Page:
Cerebral palsy

 

What is cerebral palsy?

Cerebral palsy is a physical disability that is caused by damage to the developing brain. It usually appears before the age of 3 and is assessed through delays in developmental milestones such as sitting up or reaching for toys. Although cerebral palsy is predominantly a motor disability, it often co-occurs with other difficulties such as sleep disturbance, learning disabilities, hearing loss, swallowing difficulties, depression, anxiety and epilepsy. The brain damage associated with cerebral palsy is usually non-progressive meaning that it does not get worse over time. With appropriate interventions, most difficulties with cerebral palsy can be appropriately managed.

What causes cerebral palsy?  

In a vast majority of cases, the brain damage associated with cerebral palsy occurs in utero (i.e. before birth) or in the first year of life. The exact cause of the impairment is unknown, but is thought arise from a range of causes such as complications during birth (e.g. lack of oxygen) or stroke. There are a range of other risk factors such as premature birth, low birth weight, blood clotting issues or prolonged bacterial infection. Studies suggest that there isn’t a strong genetic basis for cerebral palsy.

Types of cerebral palsy

Types of cerebral palsy are primarily classified by the type of motor difficulty that they result in.
  • Spastic Cerebral Palsy: is the most common type of cerebral palsy (around 80% of people) and is characterized by stiff muscles.
  • Athetoid CP: is characterized by involuntary movement.
  • Ataxic CP: is the least common type of cerebral palsy and is characterized by difficulty in the coordination of movement.
These categories are further divided into subcategories based on the limbs that they involve.
  • Diplegia: affects the legs
  • Hemiplegia: affects one side of the body (both arm and leg).
  • Monoplegia: affects one limb
  • Triplegia: affects three limbs
  • Quadriplegia: affects four limbs.

Tips for parents

  • It is important to keep in mind that children with cerebral palsy may also have comorbid learning difficulties. Learning situations may need to be restructured in order to minimise the impact of these disabilities. It is recommended that if learning issues are suspected that your child undergoes a comprehensive cognitive assessment with a neuropsychologist at SCDC.
  • Often children with motor difficulties understand the activity but have difficulty planning the sequence of steps to achieve their goal. Thus, complex motor tasks may need to be broken into smaller achievable steps. Some children may need some initial physical prompts or demonstration of the activity. However, as your child becomes more familiar with the sequence of movements, this assistance should be gradually withdrawn.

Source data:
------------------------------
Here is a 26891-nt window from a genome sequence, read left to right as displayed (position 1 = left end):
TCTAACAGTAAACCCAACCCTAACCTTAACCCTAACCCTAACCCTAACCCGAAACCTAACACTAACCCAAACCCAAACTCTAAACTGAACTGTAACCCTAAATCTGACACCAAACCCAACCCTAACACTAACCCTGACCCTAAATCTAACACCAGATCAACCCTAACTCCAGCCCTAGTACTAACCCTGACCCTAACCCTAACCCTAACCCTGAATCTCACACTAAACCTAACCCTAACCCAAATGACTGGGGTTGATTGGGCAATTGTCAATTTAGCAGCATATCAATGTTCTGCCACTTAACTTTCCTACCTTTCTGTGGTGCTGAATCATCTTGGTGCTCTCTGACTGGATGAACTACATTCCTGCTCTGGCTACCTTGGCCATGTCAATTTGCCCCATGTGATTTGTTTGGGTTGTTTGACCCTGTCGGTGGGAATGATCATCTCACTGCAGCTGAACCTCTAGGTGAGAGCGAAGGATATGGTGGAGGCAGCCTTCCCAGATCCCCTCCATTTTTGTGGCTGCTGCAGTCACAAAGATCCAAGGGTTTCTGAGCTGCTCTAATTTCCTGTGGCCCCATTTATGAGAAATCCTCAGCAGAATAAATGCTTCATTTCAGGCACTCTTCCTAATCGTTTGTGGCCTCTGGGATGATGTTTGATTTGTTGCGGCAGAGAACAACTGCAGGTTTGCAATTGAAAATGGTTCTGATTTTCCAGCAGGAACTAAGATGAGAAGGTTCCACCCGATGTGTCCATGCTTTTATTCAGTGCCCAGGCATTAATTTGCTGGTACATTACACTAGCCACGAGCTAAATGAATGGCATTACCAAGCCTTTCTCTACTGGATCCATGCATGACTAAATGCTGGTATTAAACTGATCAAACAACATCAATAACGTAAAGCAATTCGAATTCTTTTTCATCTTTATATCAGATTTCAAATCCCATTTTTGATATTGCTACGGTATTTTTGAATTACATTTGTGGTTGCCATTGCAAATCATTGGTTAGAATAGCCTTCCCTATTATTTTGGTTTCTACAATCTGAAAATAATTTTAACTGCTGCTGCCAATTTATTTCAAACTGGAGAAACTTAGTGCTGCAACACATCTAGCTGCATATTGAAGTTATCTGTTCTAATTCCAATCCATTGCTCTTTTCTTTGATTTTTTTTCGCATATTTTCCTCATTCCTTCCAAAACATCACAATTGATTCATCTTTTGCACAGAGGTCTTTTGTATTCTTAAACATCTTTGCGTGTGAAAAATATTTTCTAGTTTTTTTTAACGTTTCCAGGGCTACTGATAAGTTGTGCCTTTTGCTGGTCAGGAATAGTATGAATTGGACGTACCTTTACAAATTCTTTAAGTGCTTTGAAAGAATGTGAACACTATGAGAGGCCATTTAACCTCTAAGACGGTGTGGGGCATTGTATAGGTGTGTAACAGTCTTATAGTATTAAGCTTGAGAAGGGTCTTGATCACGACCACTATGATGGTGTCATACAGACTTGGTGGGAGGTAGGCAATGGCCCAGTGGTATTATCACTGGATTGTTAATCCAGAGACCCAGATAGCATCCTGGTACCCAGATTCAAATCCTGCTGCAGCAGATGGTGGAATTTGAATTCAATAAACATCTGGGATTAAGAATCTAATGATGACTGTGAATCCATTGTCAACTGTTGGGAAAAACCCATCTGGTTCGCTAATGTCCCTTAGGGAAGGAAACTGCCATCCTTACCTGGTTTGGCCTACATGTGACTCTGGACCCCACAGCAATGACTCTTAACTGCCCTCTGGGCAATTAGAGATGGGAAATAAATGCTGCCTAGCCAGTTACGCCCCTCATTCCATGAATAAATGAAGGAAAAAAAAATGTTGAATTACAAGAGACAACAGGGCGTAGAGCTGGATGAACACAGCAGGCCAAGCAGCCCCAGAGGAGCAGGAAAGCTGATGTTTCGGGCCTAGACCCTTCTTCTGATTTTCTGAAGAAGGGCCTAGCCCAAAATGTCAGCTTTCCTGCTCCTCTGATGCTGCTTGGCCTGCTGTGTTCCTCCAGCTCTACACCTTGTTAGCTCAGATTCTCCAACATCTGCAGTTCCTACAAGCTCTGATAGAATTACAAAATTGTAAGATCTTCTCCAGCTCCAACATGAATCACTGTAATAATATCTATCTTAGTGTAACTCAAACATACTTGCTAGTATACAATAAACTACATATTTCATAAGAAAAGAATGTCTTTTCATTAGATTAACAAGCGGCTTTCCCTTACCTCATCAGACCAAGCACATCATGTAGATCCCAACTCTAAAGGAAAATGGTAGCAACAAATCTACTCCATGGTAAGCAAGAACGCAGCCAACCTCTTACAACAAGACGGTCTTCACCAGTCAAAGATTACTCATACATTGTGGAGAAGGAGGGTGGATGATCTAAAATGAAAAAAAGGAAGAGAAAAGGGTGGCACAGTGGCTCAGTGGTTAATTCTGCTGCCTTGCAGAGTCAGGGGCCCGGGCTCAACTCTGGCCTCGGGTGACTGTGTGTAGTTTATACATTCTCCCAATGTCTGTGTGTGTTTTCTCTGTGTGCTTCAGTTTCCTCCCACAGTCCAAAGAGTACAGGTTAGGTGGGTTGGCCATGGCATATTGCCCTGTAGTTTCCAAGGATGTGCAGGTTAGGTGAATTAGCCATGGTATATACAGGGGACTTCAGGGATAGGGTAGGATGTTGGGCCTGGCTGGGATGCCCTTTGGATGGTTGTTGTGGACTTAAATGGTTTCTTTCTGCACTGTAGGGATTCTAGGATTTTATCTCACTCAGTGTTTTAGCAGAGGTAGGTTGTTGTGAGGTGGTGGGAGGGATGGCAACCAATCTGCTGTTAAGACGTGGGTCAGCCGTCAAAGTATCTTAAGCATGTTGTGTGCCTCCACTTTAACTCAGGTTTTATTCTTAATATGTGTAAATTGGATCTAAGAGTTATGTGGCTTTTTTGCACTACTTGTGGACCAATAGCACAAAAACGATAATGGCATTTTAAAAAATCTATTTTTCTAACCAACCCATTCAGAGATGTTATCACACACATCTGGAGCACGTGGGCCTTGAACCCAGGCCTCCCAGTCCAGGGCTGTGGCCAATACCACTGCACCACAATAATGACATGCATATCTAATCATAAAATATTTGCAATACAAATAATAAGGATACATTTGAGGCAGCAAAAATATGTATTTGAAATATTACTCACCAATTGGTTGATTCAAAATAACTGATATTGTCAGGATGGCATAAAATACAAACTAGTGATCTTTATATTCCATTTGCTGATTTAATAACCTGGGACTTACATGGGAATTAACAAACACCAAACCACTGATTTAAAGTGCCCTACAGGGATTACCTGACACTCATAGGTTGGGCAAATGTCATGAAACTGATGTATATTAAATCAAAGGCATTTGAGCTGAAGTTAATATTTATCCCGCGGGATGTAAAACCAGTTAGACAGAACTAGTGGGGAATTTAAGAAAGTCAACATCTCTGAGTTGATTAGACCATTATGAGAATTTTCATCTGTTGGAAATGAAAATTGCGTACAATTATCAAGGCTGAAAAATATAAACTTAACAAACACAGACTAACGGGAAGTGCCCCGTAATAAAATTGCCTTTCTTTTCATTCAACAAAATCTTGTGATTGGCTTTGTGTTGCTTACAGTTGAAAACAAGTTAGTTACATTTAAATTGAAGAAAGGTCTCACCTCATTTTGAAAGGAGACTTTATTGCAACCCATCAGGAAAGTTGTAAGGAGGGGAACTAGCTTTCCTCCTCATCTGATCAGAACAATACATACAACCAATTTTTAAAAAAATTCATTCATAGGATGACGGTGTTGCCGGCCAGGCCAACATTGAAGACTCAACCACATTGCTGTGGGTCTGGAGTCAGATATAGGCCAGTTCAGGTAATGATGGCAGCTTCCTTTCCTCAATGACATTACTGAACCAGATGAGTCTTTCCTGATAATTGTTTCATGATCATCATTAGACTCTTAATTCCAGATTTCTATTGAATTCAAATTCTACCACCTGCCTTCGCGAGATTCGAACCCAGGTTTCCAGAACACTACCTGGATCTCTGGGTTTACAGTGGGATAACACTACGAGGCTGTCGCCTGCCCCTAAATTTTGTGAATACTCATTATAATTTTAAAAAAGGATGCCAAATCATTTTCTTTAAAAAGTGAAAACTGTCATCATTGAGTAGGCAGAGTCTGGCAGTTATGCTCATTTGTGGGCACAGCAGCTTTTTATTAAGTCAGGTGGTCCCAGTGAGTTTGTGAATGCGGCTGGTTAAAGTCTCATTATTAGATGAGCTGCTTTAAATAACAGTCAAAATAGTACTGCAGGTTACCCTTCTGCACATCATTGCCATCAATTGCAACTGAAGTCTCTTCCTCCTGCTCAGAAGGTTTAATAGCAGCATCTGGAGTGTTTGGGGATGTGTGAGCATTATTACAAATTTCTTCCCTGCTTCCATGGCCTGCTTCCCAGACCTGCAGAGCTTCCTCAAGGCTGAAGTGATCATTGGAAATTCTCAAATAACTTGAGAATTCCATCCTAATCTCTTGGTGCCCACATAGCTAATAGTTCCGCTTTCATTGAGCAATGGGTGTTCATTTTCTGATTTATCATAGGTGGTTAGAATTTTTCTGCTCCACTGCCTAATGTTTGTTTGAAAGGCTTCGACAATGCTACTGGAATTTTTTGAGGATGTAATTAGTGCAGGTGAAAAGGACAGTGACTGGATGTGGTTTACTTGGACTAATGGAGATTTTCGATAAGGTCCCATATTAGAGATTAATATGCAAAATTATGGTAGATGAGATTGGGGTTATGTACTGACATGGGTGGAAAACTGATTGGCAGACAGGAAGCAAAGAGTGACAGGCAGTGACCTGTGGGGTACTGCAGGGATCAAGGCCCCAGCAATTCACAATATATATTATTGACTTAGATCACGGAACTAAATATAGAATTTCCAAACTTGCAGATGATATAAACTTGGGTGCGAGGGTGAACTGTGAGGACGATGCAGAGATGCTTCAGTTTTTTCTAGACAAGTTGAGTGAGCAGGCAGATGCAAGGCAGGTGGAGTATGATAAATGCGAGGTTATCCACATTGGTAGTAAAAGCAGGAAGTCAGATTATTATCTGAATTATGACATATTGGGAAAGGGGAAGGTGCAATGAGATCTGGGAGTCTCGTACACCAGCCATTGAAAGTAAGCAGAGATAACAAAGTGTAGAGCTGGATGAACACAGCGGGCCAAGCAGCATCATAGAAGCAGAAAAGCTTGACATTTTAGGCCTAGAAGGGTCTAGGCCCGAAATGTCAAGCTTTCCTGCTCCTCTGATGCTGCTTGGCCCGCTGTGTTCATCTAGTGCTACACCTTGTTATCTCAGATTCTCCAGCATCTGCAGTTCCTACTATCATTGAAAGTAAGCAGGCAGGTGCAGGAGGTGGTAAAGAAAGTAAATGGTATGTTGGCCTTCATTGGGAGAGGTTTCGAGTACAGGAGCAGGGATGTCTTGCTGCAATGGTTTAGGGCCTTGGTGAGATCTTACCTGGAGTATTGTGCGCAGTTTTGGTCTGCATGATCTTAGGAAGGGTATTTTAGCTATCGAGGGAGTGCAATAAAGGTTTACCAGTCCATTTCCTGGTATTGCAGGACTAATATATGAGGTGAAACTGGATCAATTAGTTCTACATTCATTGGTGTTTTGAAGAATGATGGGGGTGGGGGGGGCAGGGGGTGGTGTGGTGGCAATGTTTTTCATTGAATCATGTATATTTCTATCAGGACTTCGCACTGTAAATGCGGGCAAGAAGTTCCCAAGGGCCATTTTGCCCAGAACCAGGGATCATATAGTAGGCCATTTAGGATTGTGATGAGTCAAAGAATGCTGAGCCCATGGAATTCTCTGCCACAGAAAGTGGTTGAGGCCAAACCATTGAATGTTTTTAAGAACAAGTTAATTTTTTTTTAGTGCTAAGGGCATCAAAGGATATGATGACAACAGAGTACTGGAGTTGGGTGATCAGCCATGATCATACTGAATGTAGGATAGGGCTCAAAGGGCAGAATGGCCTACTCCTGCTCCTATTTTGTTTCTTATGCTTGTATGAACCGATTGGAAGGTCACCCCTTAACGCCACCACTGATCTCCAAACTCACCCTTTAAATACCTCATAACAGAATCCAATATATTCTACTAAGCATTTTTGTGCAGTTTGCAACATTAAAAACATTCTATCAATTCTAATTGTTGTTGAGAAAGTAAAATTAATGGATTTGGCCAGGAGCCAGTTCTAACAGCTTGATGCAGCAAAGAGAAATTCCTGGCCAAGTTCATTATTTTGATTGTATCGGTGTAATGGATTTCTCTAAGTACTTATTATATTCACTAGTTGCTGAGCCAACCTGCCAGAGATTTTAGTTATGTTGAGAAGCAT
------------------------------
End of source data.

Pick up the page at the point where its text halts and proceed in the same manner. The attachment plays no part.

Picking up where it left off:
• Where possible, establish regular routines for each day to assist with motor planning.
  • Children with cerebral palsy may also have perceptual difficulties, such as judging distance/size and understanding how to move around obstacles. These skills can be improved through practice, and games such as navigating obstacle courses can provide a fun and engaging way for the child to rehearse these skills. Other games such as lego, spot the difference, clapping to rhythms and dot-to-dot may also be useful in improving perceptual awareness. Intervention by a behavioural optometrist may be warranted.
  • Children with cerebral palsy may also have difficulty in producing and understanding language. Where possible, break down instructions into smaller steps and use simple language to facilitate understanding. The sequence may also be illustrated through a series of pictures to help your child comprehend the order of activities. For non-verbal children, strategies such as sign language or using pictograms may also be considered to help them communicate. If your child is having some language issues our speech therapist would be happy to assess and treatment them as required.
  • Do not anticipate your child’s every need, and give appropriate opportunities for them to communicate what they want and wait for the child to initiate communication.
  • Where possible, provide your child with a choice between items as this will facilitate their sense of independence and control over their surroundings. If your child has difficulty expressing or understanding language, objects, pictures and photos can help them to understand what choices are available.
  • Some children with communication difficulties will take longer to respond than other children their age, so ensure that adequate time is allowed for responses.